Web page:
Other options for taking backups¶
TokuDB tables are represented in the file system with dictionary files, log files, and metadata files. A consistent copy of all of these files must be made during a backup. Copying the files while they may be modified by a running MySQL may result in an inconsistent copy of the database.
LVM snapshots may be used to get a consistent snapshot of all of the TokuDB files. The LVM snapshot may then be backed up at leisure.
SELECT INTO OUTFILE statement or mysqldump application may also be used to get a logical backup of the database.
The MySQL 5.5 reference manual describes several backup methods and strategies. In addition, we recommend reading the backup and recovery chapter in High Performance MySQL, 3rd Edition, by Baron Schwartz, Peter Zaitsev, and Vadim Tkachenko, Copyright 2012, O’Reilly Media.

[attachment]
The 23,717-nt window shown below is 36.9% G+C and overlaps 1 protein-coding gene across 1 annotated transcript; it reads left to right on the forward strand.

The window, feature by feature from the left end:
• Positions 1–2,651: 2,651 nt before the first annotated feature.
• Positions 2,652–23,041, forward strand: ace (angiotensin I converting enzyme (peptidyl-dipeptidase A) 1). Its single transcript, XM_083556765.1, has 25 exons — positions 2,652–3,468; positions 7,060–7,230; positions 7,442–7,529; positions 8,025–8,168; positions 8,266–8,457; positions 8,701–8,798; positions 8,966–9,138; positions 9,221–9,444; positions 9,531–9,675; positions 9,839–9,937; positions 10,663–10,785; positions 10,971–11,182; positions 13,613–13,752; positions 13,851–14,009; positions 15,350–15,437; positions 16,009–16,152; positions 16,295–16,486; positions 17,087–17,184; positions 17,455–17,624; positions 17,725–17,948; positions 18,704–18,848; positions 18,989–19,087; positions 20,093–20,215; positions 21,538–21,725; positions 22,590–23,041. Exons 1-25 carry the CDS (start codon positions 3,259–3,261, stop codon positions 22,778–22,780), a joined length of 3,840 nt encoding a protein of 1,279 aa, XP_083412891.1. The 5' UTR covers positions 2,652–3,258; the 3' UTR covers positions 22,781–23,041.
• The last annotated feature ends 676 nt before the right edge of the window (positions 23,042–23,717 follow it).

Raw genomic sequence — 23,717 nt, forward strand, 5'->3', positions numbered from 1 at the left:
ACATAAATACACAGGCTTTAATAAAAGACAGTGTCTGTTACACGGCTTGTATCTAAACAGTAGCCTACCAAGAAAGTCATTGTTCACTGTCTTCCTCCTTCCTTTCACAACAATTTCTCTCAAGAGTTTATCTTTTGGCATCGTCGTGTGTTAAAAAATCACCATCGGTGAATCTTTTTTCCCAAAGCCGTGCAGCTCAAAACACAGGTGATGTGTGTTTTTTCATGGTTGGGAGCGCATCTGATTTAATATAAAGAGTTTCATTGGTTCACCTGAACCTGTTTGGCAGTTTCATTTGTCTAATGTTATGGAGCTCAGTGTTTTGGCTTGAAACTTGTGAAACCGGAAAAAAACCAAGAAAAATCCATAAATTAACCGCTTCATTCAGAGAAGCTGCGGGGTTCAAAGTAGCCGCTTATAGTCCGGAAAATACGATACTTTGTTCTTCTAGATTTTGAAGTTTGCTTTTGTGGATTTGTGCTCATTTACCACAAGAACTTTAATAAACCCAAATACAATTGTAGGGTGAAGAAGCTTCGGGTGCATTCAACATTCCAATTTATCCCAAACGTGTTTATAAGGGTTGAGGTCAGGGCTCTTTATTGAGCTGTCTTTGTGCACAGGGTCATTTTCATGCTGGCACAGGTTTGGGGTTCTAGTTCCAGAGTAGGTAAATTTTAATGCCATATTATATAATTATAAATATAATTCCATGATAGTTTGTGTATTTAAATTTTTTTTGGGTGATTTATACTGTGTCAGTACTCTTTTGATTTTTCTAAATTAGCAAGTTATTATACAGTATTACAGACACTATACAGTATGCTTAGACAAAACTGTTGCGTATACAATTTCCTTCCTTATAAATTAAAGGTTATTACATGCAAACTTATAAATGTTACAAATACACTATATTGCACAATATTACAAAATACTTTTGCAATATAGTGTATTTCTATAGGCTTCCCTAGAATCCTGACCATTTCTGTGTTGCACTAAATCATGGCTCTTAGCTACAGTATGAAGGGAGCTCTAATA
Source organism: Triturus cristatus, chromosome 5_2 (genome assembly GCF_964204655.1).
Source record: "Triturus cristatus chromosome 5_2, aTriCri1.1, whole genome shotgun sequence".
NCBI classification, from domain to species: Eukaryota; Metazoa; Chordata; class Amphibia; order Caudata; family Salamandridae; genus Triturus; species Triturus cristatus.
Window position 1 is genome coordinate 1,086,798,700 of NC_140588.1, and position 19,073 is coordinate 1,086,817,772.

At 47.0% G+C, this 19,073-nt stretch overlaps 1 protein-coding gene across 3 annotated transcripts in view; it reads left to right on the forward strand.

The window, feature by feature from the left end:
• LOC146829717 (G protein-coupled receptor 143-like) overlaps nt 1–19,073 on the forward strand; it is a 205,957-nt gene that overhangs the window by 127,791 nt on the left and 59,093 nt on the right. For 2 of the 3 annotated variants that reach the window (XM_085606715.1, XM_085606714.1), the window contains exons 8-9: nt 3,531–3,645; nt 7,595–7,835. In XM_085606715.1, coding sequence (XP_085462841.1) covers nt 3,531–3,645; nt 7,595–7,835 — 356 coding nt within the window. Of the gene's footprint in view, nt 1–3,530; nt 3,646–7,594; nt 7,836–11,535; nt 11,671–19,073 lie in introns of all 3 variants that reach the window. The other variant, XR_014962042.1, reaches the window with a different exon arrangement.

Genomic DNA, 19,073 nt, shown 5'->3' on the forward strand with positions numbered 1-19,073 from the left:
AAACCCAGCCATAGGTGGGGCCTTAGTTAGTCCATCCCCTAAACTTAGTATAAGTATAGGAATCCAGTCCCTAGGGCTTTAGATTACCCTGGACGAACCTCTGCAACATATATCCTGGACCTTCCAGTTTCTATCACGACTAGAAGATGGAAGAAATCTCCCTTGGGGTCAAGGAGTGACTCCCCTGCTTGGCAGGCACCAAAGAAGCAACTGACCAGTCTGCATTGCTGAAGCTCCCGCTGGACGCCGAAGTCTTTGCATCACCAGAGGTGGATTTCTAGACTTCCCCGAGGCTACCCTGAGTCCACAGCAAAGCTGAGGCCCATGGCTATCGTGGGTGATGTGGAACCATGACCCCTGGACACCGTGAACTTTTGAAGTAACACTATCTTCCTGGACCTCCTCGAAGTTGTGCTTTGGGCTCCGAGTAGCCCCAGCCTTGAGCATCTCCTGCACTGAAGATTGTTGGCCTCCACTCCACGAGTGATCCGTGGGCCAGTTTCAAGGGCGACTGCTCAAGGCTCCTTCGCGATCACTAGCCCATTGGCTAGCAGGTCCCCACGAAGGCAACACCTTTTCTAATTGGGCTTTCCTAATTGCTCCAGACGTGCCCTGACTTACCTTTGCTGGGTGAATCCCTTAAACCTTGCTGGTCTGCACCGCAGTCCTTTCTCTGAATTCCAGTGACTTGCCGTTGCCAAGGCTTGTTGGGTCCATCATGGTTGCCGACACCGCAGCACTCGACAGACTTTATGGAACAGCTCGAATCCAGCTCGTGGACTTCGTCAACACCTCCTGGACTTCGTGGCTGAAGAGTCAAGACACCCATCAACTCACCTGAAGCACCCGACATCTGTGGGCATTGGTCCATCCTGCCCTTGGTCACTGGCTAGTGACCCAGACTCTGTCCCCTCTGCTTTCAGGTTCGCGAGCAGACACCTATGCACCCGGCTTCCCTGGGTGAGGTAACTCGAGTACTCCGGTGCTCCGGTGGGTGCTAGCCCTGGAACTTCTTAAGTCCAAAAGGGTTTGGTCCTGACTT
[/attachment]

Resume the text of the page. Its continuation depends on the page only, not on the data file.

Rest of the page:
When MySQL is shut down, a copy of the MySQL data directory, the TokuDB data directory, and the TokuDB log directory can be made. In the simplest configuration, the TokuDB files are stored in the MySQL data directory with all of other MySQL files. One merely has to back up this directory.
Hot Backup using mylvmbackup¶
The mylvmbackup utility, located on Launchpad, works with TokuDB. It does all of the magic required to get consistent copies of all of the MySQL tables, including MyISAM tables, InnoDB tables, etc., creates the LVM snapshots, and backs up the snapshots.